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The Hebrew University : Epigenomics Ram Lab

About the Epigenomics Ram Laboratory

The Epigenomics Ram Laboratory is part of the Department of Biological Chemistry of Alexander Silberman Institute of Life Sciences, The Hebrew University in Jerusalem, Israel. The Ram Laboratory mission is to characterize chromatin mechanisms and transcriptional output at the single-cell level to better understand cellular processes in health and disease. To do so, they develop and utilize cutting-edge technologies including microfluidics, molecular and cellular biology, and computational biology. More specifically, they adapt RNA-seq and ChIP-seq methods at the single-cell level using droplet-based microfluidic devices.


“Microfluidics is a robust and cost effective technology for single cell and single clone processing”

“Fluigent made microfluidics parallelization a feasible task”

CloneSeq: A Highly Sensitive Single-cell Analysis Platform for Comprehensive Characterization of Cells from 3D Culture


Single-cell studies have revealed that there is considerable cell-to-cell variation within tumors of different cancer types and during embryonic stem cell (ESC) differentiation1–4. However, in many cases, single cell experimental data is still very noisy and difficult to interpret as a high degree of randomness persists.

To overcome this limitation, Bavli et al. developed a complementary single cell technology: CloneSeq. This method combines clonal expansion inside three-dimensional (3D) hydrogel spheres and droplet-based RNA sequencing (RNA-seq)5. The authors revealed the presence of novel cancer-specific subpopulations, including cancer stem-like cells, which are not identified using standard single cell RNA-seq assays.

Barcode formation, cell encapsulation in hydrogels, and scRNA-seq (including InDrops and Drop-seq) were all performed using Fluigent Flow EZ pressure-based flow controllers, controlled with Fluigent A-i-O software, with pressures ranging from 69 mbar to 2 bar.

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Step 1 – Single-cell encapsulation in hydrogels for 3D cell culture system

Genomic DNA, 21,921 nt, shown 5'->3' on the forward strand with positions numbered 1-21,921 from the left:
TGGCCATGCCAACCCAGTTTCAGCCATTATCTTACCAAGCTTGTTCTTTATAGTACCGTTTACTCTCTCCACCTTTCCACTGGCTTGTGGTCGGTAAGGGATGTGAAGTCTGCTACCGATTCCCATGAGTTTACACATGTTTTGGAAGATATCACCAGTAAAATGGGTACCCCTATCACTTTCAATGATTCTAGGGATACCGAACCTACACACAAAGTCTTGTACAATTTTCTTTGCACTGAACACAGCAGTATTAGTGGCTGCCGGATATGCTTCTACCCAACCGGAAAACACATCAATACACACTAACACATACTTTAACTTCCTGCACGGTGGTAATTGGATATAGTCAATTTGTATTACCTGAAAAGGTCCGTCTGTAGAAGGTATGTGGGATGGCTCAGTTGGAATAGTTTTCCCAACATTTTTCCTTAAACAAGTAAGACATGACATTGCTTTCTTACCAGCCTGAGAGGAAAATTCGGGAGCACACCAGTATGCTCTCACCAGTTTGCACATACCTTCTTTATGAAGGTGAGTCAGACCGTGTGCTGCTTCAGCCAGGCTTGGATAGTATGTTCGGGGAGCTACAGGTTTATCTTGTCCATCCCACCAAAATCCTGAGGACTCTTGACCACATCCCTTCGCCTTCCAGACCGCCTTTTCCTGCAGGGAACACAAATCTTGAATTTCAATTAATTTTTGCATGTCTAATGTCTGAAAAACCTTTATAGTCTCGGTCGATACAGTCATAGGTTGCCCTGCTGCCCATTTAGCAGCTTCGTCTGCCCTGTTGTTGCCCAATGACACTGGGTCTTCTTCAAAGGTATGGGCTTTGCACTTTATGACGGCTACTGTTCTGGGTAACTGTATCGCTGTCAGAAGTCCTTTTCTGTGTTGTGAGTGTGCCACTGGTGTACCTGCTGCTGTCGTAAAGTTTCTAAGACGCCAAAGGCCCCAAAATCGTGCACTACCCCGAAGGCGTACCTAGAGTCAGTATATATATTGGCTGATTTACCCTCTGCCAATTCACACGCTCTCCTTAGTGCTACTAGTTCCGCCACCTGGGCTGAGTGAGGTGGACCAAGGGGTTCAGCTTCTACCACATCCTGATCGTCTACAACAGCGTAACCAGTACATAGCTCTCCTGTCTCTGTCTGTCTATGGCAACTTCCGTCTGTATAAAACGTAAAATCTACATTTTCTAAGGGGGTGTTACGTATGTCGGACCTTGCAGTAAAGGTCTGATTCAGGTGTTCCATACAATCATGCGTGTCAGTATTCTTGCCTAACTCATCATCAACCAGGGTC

The first step of the CloneSeq method consists of capturing single cells inside a biodegradable hydrogel for subsequent clonal expansion. All flow rates are finely controlled using Fluigent Flow EZs combined with our Flow Units and A-i-O software. Flow rates used range from 8 to 34 µL/min depending on the solution. About 700 hydrogel spheres per second are generated under these parameters5.

The cured gels are collected into a tube and immersed in culture medium, permitting the proliferation of the encapsulated cells and clone formation (figure 2).

Figure 1: Scheme of the microfluidic setup for single cell encapsulation in hydrogels

Figure 2: Cell encapsulation and clone formation. a) Clone encapsulation (scale bar: 50µm), b) Scheme representing the hydrogel droplet supporting cell proliferation and clone formation, c) Bright-field and fluorescence microscopy images showing the formation of 3D clones of encapsulated PC9 cells. Scale bars: 30 µm

Step2 – CloneSeq: profiling of clones using modified InDrops and Drop-Seq protocols

For RNA profiling of clones, the authors designed a microfluidic device to capture clones in droplets and barcode their mRNAs using a custom InDrops protocol5. Figure 3 shows a scheme of this InDrop-based microfluidic configuration. Once again, flow rates are finely controlled using Fluigent Flow EZs combined with our Flow Units and A-i-O software.

Figure 3: Scheme of the microfluidic setup for the InDrops protocol

Figure 4: Zoom in of the encapsulation junction, showing a single clone co-encapsulated with a barcoded bead immersed in lysis buffer

The authors repeated the experiment with the Drop-Seq protocol, and finally performed scRNA-seq to an average of ~100,000 reads per cell and compared the data to the equivalent sequencing coverage applied for the clones. They observed that the number of unique molecular identifiers retrieved from each clone was on average 3 times higher than the numbers retrieved from single cells5.

Partial results

To study the effect that clonal expansion within the hydrogel spheres has on the homogeneity of cell states within the clones, the authors compared the inter-clone correlations of small (n<15 cells) and large (n≥15 cells) clones and of pseudo-clones. They showed for human PC9 cells that cells sharing a clonal origin are more similar to each other compared to random cells, suggesting that clones are homogeneous5.

Cleaning protocol

After the experiments, the authors perform an automated cleaning protocol using the Fluigent M-Switch, a microfluidic valve allowing to inject up to 10 fluids in a sequential manner.


With this case study, the authors demonstrated the use of Fluigent pressure-driven flow controllers along with a dedicated software to provide excellent flow control for cutting-edge microfluidic applications including single-cell encapsulation and culture within 3D hydrogels droplets, and for InDrops protocols followed by scRNA-seq.


  1. Li, H. et al. Reference component analysis of single-cell transcriptomes elucidates cellular heterogeneity in human colorectal tumors. Nat. Genet. 49, 708–718 (2017).
  2. Dalerba, P. et al. Single-cell dissection of transcriptional heterogeneity in human colon tumors. Nat. Biotechnol. 29, 1120–1127 (2011).
  3. Kim, K. T. et al. Single-cell mRNA sequencing identifies subclonal heterogeneity in anti-cancer drug responses of lung adenocarcinoma cells. Genome Biol. 16, 1–15 (2015).
  4. Tirosh, I. et al. Dissecting the multicellular ecosystem of metastatic melanoma by single-cell RNA-seq. Science (80-. ). 352, 189–196 (2016).
  5. Bavli, D. et al. CloneSeq: A highly sensitive analysis platform for the characterization of 3D-cultured single-cell-derived clones. Dev. Cell (2021).


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